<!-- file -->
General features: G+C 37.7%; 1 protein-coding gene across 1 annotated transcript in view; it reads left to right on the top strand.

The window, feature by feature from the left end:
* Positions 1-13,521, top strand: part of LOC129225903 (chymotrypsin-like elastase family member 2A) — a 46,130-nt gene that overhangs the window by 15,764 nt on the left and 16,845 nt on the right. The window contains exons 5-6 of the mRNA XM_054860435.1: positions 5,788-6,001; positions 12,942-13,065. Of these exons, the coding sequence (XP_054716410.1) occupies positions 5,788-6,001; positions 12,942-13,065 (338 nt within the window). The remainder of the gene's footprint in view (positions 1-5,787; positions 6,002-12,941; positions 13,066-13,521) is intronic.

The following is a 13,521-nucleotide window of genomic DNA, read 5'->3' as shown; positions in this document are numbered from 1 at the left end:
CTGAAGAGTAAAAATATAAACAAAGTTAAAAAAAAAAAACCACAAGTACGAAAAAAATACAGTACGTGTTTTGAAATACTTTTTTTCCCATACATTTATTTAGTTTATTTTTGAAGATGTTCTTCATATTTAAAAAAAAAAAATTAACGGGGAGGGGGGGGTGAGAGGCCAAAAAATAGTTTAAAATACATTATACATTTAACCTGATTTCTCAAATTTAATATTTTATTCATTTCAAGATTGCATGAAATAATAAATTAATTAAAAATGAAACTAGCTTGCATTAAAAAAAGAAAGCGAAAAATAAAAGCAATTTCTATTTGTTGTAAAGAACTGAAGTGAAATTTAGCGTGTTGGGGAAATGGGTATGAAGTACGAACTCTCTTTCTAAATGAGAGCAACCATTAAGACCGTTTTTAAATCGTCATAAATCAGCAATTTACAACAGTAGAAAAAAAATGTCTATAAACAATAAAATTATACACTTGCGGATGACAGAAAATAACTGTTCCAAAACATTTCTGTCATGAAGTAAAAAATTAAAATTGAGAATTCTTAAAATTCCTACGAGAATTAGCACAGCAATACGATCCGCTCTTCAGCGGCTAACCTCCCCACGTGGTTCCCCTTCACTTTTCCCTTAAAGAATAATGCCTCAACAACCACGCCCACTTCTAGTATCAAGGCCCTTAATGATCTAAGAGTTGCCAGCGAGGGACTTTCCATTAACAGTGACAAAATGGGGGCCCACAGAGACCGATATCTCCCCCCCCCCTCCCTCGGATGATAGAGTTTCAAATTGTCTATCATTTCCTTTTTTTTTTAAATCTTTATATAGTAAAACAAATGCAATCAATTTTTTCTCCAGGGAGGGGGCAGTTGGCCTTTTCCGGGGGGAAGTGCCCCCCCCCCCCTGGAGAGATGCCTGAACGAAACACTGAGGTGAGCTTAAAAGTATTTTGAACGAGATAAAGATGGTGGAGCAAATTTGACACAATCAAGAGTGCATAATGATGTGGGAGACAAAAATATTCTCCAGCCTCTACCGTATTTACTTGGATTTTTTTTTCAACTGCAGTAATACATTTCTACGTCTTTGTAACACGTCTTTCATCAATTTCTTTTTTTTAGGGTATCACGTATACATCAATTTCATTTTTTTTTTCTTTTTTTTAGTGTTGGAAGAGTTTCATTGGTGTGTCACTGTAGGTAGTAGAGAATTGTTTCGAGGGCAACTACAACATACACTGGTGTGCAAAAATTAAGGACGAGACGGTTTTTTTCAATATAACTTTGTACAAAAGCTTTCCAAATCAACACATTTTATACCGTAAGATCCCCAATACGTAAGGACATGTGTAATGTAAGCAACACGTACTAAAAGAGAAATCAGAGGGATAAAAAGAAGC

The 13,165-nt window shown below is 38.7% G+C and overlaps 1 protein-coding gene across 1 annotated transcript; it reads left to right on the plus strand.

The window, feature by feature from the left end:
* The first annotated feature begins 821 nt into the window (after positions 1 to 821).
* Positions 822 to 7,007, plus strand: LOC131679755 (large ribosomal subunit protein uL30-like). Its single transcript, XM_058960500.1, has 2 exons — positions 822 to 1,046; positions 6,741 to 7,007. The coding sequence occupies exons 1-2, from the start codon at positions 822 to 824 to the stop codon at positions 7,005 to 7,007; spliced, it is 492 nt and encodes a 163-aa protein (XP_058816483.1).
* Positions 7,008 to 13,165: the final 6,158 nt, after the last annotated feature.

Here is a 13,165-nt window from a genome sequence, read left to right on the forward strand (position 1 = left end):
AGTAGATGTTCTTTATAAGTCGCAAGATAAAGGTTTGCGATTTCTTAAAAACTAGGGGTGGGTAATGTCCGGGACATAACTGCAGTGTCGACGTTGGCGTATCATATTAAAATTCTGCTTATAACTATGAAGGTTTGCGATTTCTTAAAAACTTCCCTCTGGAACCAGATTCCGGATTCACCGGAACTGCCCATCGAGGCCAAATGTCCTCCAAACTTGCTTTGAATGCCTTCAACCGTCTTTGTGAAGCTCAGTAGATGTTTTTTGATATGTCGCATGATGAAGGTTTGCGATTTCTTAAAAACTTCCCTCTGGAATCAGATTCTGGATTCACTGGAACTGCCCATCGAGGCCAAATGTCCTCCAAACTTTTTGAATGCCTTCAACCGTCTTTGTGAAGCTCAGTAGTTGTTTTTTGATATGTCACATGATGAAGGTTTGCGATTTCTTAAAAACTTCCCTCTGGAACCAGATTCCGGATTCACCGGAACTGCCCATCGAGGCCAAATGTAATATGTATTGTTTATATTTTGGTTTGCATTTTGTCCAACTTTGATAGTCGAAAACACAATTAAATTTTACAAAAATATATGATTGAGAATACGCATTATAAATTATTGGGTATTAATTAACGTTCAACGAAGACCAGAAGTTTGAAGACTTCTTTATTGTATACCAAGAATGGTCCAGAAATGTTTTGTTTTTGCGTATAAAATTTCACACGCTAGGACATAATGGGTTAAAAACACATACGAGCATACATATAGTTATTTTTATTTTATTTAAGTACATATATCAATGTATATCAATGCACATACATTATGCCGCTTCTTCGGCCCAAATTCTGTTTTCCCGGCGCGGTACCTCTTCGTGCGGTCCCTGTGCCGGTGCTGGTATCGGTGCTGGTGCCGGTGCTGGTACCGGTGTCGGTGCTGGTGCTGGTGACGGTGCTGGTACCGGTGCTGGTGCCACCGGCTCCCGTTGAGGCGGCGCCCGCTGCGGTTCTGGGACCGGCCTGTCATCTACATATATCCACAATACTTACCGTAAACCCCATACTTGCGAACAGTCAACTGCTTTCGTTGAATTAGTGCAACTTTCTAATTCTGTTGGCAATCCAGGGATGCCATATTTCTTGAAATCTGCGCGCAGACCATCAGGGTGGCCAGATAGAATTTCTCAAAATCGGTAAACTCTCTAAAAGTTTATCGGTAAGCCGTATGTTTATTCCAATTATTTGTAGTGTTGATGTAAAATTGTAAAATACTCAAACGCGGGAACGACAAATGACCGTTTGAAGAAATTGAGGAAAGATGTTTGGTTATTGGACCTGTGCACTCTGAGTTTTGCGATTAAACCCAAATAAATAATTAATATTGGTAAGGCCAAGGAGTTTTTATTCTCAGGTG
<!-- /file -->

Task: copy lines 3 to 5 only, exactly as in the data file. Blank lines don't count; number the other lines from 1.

* Positions 1-13,521, top strand: part of LOC129225903 (chymotrypsin-like elastase family member 2A) — a 46,130-nt gene that overhangs the window by 15,764 nt on the left and 16,845 nt on the right. The window contains exons 5-6 of the mRNA XM_054860435.1: positions 5,788-6,001; positions 12,942-13,065. Of these exons, the coding sequence (XP_054716410.1) occupies positions 5,788-6,001; positions 12,942-13,065 (338 nt within the window). The remainder of the gene's footprint in view (positions 1-5,787; positions 6,002-12,941; positions 13,066-13,521) is intronic.

The following is a 13,521-nucleotide window of genomic DNA, read 5'->3' as shown; positions in this document are numbered from 1 at the left end:
CTGAAGAGTAAAAATATAAACAAAGTTAAAAAAAAAAAACCACAAGTACGAAAAAAATACAGTACGTGTTTTGAAATACTTTTTTTCCCATACATTTATTTAGTTTATTTTTGAAGATGTTCTTCATATTTAAAAAAAAAAAATTAACGGGGAGGGGGGGGTGAGAGGCCAAAAAATAGTTTAAAATACATTATACATTTAACCTGATTTCTCAAATTTAATATTTTATTCATTTCAAGATTGCATGAAATAATAAATTAATTAAAAATGAAACTAGCTTGCATTAAAAAAAGAAAGCGAAAAATAAAAGCAATTTCTATTTGTTGTAAAGAACTGAAGTGAAATTTAGCGTGTTGGGGAAATGGGTATGAAGTACGAACTCTCTTTCTAAATGAGAGCAACCATTAAGACCGTTTTTAAATCGTCATAAATCAGCAATTTACAACAGTAGAAAAAAAATGTCTATAAACAATAAAATTATACACTTGCGGATGACAGAAAATAACTGTTCCAAAACATTTCTGTCATGAAGTAAAAAATTAAAATTGAGAATTCTTAAAATTCCTACGAGAATTAGCACAGCAATACGATCCGCTCTTCAGCGGCTAACCTCCCCACGTGGTTCCCCTTCACTTTTCCCTTAAAGAATAATGCCTCAACAACCACGCCCACTTCTAGTATCAAGGCCCTTAATGATCTAAGAGTTGCCAGCGAGGGACTTTCCATTAACAGTGACAAAATGGGGGCCCACAGAGACCGATATCTCCCCCCCCCCTCCCTCGGATGATAGAGTTTCAAATTGTCTATCATTTCCTTTTTTTTTTAAATCTTTATATAGTAAAACAAATGCAATCAATTTTTTCTCCAGGGAGGGGGCAGTTGGCCTTTTCCGGGGGGAAGTGCCCCCCCCCCCCTGGAGAGATGCCTGAACGAAACACTGAGGTGAGCTTAAAAGTATTTTGAACGAGATAAAGATGGTGGAGCAAATTTGACACAATCAAGAGTGCATAATGATGTGGGAGACAAAAATATTCTCCAGCCTCTACCGTATTTACTTGGATTTTTTTTTCAACTGCAGTAATACATTTCTACGTCTTTGTAACACGTCTTTCATCAATTTCTTTTTTTTAGGGTATCACGTATACATCAATTTCATTTTTTTTTTCTTTTTTTTAGTGTTGGAAGAGTTTCATTGGTGTGTCACTGTAGGTAGTAGAGAATTGTTTCGAGGGCAACTACAACATACACTGGTGTGCAAAAATTAAGGACGAGACGGTTTTTTTCAATATAACTTTGTACAAAAGCTTTCCAAATCAACACATTTTATACCGTAAGATCCCCAATACGTAAGGACATGTGTAATGTAAGCAACACGTACTAAAAGAGAAATCAGAGGGATAAAAAGAAGC